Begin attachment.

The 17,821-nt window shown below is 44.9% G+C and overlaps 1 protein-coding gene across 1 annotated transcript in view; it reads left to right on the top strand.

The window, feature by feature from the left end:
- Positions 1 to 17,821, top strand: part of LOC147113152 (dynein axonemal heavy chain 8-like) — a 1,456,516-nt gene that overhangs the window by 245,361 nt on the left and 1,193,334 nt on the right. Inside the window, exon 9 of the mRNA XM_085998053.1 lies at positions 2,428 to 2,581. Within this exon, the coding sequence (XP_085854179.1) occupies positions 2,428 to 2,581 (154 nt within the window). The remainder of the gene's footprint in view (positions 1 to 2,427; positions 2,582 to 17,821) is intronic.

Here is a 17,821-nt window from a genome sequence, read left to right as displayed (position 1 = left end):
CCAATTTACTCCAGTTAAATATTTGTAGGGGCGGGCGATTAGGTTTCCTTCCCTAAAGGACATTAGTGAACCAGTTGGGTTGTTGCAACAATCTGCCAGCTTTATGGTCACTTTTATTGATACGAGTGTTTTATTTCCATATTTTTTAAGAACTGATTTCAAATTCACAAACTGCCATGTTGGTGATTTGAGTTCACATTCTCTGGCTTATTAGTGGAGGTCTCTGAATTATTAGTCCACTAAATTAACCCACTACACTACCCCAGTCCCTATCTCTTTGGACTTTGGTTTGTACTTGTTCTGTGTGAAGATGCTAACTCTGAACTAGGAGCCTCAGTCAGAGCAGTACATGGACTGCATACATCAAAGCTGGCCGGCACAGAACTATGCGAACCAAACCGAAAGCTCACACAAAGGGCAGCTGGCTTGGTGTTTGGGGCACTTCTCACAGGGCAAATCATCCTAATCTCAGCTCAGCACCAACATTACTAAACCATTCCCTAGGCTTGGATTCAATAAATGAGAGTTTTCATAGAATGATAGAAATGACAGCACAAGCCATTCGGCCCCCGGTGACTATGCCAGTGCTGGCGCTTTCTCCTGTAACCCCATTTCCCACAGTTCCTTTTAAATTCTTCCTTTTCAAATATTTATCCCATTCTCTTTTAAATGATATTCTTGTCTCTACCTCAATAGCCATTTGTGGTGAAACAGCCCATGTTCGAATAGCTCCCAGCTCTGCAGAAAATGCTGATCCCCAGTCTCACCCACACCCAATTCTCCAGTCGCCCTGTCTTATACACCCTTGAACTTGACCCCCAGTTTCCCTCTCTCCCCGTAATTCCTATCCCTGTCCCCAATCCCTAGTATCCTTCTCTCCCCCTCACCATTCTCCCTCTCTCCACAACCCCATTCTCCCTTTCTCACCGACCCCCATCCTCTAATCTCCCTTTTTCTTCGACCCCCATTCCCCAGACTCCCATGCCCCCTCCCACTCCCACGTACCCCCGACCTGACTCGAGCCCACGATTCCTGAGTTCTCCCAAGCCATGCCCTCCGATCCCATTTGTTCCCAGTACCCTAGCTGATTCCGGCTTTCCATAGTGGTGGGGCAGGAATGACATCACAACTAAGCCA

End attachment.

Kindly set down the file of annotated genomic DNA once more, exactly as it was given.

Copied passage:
The 17,821-nt window shown below is 44.9% G+C and overlaps 1 protein-coding gene across 1 annotated transcript in view; it reads left to right on the top strand.

The window, feature by feature from the left end:
- Positions 1 to 17,821, top strand: part of LOC147113152 (dynein axonemal heavy chain 8-like) — a 1,456,516-nt gene that overhangs the window by 245,361 nt on the left and 1,193,334 nt on the right. Inside the window, exon 9 of the mRNA XM_085998053.1 lies at positions 2,428 to 2,581. Within this exon, the coding sequence (XP_085854179.1) occupies positions 2,428 to 2,581 (154 nt within the window). The remainder of the gene's footprint in view (positions 1 to 2,427; positions 2,582 to 17,821) is intronic.

Here is a 17,821-nt window from a genome sequence, read left to right as displayed (position 1 = left end):
CCAATTTACTCCAGTTAAATATTTGTAGGGGCGGGCGATTAGGTTTCCTTCCCTAAAGGACATTAGTGAACCAGTTGGGTTGTTGCAACAATCTGCCAGCTTTATGGTCACTTTTATTGATACGAGTGTTTTATTTCCATATTTTTTAAGAACTGATTTCAAATTCACAAACTGCCATGTTGGTGATTTGAGTTCACATTCTCTGGCTTATTAGTGGAGGTCTCTGAATTATTAGTCCACTAAATTAACCCACTACACTACCCCAGTCCCTATCTCTTTGGACTTTGGTTTGTACTTGTTCTGTGTGAAGATGCTAACTCTGAACTAGGAGCCTCAGTCAGAGCAGTACATGGACTGCATACATCAAAGCTGGCCGGCACAGAACTATGCGAACCAAACCGAAAGCTCACACAAAGGGCAGCTGGCTTGGTGTTTGGGGCACTTCTCACAGGGCAAATCATCCTAATCTCAGCTCAGCACCAACATTACTAAACCATTCCCTAGGCTTGGATTCAATAAATGAGAGTTTTCATAGAATGATAGAAATGACAGCACAAGCCATTCGGCCCCCGGTGACTATGCCAGTGCTGGCGCTTTCTCCTGTAACCCCATTTCCCACAGTTCCTTTTAAATTCTTCCTTTTCAAATATTTATCCCATTCTCTTTTAAATGATATTCTTGTCTCTACCTCAATAGCCATTTGTGGTGAAACAGCCCATGTTCGAATAGCTCCCAGCTCTGCAGAAAATGCTGATCCCCAGTCTCACCCACACCCAATTCTCCAGTCGCCCTGTCTTATACACCCTTGAACTTGACCCCCAGTTTCCCTCTCTCCCCGTAATTCCTATCCCTGTCCCCAATCCCTAGTATCCTTCTCTCCCCCTCACCATTCTCCCTCTCTCCACAACCCCATTCTCCCTTTCTCACCGACCCCCATCCTCTAATCTCCCTTTTTCTTCGACCCCCATTCCCCAGACTCCCATGCCCCCTCCCACTCCCACGTACCCCCGACCTGACTCGAGCCCACGATTCCTGAGTTCTCCCAAGCCATGCCCTCCGATCCCATTTGTTCCCAGTACCCTAGCTGATTCCGGCTTTCCATAGTGGTGGGGCAGGAATGACATCACAACTAAGCCA